Touring history’s dark side
The former Nazi Death Camp Auschwitz-Birkenau, in Oswiecim, Poland. (Associated Press)
Seven tons of human hair in Auschwitz. 8,985 human skulls in Choueng Ek. These are the stark realities that confront visitors to sites of genocide, torture and atrocity. The horrors of Nazi concentration camps in Poland or the Khmer Rouge’s Killing Fields in Cambodia can be taught in history books, but nothing comes close to the feeling of standing in the very place millions of people fell victim to evil.
"There's something about [it] that draws you into their reality in a way that's vivid and personal," said Sara Bloomfield, director of the United States Holocaust Memorial Museum in Washington DC. "And that just doesn't match any other form of learning... These places teach us that the unthinkable is thinkable," she said.
Preservation efforts in Poland are currently underway to ensure the protection of the decaying Auschwitz-Birkenau site and its victims' memories. This is good news for the country's tourism industry which sees a great deal of business from both foreign and local visitors to the Nazi death camp. Tourism, though, often brings with it some level of commercialization. In locations of atrocities around the world, tourists and tourism companies must ask themselves: when does tourism walk the line between education and exploitation?
Youk Chhang was just a child when he was separated from his family and forced into slave labour in the Killing Fields. Although he and his mother survived the Khmer Rhouge's reign, several of their relatives did not. Chhang now runs the Documentation Center of Cambodia, an organization that works to document the terrors of the Khmer Rouge.
"How can we learn from [this] history... so that it cannot be repeated, if we continue to fail to understand that the memory of those who have died cannot be commercialized?" he said in an email to BBC Travel. Sites of atrocities, he believes, "should not be sites to attract tourists, but places for them to learn".
Chhang fears that private companies coming into Cambodia are turning the Killing Fields into "Disneylands", as he told the Associated Press in 2006. He worries that resorts and casinos built near these sites may profit from the memory of genocide victims.
In Poland, too, some private tours are seen as controversial. Two stag party companies, Last Night of Freedom and Chillisauce, include a tour of Auschwitz in bachelor party packages that also offer bar crawls and visits to strip clubs. "Over 1 million people were systematically murdered at Auschwitz-Birkenau," Karen Pollock, head of the Holocaust Educational Trust, told The Sunday Times. "It seems entirely inappropriate to advertise a visit to the site for stag groups in this way, alongside nights of drinking and clubbing."
On the other side of the spectrum, even public museums sometimes worry about making money off of tragedies. In Washington, the Holocaust Memorial Museum has debated in the past, the issue of selling merchandise. "Originally...the feeling was that it would be inappropriate given the sacred nature of the topic," said Bloomfield, the director. "But then we realized, the museum gives [people] an interest in [the history of the Holocaust], so we need to give them a way to pursue that interest. So we needed to sell books in a bookshop as an extension of our educational mission."
Although balancing the need for tourism with the need for sensitivity can be difficult, some sites have done so successfully, says the International Coalition of Sites of Conscience. The ICSC is a worldwide network dedicated to remembering past struggles for justice at many different kinds of historical sites (not just those where tragedies occurred). "[T]he ideal", said deputy director Bix Gabriel, "is to create an experience that's sensitive to all the different kinds of relationships and stories that people may be bringing to that site."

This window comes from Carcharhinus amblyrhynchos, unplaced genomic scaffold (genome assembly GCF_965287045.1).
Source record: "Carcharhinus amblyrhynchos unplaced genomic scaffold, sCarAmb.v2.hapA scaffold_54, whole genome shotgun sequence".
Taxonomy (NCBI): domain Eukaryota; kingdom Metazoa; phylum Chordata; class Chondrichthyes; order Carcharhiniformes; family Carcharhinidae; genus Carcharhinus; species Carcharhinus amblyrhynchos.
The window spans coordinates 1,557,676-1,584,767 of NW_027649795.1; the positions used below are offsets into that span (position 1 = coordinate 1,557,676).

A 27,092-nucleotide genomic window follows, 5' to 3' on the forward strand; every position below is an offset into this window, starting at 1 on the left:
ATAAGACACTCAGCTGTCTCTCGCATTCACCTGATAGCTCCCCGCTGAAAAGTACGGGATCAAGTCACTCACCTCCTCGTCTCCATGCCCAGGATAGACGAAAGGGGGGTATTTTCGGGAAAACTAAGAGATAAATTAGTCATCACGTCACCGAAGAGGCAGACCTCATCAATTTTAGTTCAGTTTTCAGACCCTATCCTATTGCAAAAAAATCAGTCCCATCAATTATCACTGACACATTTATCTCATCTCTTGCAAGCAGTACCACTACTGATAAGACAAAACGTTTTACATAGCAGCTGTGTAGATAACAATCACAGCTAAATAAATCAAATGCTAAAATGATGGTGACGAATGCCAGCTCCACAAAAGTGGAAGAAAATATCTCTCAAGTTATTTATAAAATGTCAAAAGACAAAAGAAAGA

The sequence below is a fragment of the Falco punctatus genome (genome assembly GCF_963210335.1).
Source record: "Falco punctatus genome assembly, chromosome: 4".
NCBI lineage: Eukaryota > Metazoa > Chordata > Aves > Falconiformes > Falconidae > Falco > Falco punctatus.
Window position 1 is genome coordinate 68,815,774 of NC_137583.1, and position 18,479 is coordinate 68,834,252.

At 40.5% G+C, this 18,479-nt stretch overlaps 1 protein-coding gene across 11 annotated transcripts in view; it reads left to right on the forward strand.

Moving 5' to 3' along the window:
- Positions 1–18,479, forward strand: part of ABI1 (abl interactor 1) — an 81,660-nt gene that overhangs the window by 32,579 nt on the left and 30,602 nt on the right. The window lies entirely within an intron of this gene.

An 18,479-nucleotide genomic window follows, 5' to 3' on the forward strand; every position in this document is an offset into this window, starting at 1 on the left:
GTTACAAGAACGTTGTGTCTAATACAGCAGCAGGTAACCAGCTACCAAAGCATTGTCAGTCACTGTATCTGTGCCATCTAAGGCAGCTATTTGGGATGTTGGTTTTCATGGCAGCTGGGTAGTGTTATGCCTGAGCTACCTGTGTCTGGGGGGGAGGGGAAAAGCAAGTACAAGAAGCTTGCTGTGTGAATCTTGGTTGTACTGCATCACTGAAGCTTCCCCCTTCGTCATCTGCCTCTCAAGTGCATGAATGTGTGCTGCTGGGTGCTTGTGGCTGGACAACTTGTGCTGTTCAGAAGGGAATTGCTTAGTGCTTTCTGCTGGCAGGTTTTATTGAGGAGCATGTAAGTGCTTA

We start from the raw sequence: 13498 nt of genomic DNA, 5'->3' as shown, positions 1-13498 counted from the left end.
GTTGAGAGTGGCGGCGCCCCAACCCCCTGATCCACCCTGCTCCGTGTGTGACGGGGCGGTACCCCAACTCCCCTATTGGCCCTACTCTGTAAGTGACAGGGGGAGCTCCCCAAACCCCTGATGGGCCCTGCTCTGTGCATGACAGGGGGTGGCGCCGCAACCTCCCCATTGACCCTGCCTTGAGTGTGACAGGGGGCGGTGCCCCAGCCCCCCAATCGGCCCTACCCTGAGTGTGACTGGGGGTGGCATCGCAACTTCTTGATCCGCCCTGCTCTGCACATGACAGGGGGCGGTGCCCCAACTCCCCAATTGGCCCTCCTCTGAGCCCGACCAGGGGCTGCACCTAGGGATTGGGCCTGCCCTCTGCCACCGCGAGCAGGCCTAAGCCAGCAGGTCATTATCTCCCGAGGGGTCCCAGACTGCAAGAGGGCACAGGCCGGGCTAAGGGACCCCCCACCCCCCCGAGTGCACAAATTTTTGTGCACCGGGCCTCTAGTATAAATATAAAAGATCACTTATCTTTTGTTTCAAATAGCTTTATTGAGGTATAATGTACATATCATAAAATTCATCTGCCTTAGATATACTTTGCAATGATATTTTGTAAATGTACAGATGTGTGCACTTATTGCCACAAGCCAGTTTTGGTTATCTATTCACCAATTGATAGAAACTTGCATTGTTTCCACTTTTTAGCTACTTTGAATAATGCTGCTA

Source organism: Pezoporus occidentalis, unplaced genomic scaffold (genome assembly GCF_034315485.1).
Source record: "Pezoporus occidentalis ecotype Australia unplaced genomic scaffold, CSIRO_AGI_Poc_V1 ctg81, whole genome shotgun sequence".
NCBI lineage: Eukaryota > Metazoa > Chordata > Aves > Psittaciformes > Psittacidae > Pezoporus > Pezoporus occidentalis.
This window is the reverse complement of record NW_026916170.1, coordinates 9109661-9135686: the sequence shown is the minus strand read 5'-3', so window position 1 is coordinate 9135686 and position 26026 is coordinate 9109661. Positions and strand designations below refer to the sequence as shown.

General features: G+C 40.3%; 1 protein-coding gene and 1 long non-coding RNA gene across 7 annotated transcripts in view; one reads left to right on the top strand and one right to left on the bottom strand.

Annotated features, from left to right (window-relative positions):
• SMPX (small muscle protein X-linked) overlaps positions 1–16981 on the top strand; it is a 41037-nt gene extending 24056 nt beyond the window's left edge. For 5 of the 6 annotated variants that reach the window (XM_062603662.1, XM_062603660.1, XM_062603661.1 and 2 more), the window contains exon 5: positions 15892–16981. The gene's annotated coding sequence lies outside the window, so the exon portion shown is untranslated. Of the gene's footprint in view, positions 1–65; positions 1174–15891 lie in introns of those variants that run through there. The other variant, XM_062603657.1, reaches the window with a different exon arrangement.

In Chile, for instance, Villa Grimaldi, where political prisoners were tortured and detained under Augusto Pinochet's regime, survivors lead the tours of the site. Gabriel believes this to be a good model because it connects survivors with people who may not have a personal relationship with the site. The Villa, in Santiago's Parque por la Paz ("Peace Park"), strikes a balance, Gabriel notes, "between how to create a sort of sacred space that is sensitive to the needs of people who have come here to remember or to mourn, while also opening a space for a kind of exploration and curiosity and engagement and debate."
Similarly, in Cape Town's Robben Island, where Nelson Mandela was held prisoner for 18 years during apartheid in South Africa, tours of the maximum security prison are led by former political prisoners.
Bloomfield and Chhang both say that the most effective tours are the ones led by guides who have been well trained in the site's history. Bloomfield also emphasizes the importance of maintaining a sombre experience for the visitor. Auschwitz, for instance, limits the number of tourists during peak season.
Museums at sites of tragedies can also help contextualize them. In New York, the National September 11th Memorial and Museum is currently being built at Ground Zero. In Lithuania, the Museum of Genocide Victims houses a former KGB prison where dissidents were tortured, often before being executed.
For tourists to any site of atrocity, Bloomfield has this advice: "I think it is important to remember that you're entering a graveyard... You're going [to these sites] to learn from the past and achieve a deeper understanding of what took place there... but you're also going there to pay your respects to these people [who] died nameless and faceless."
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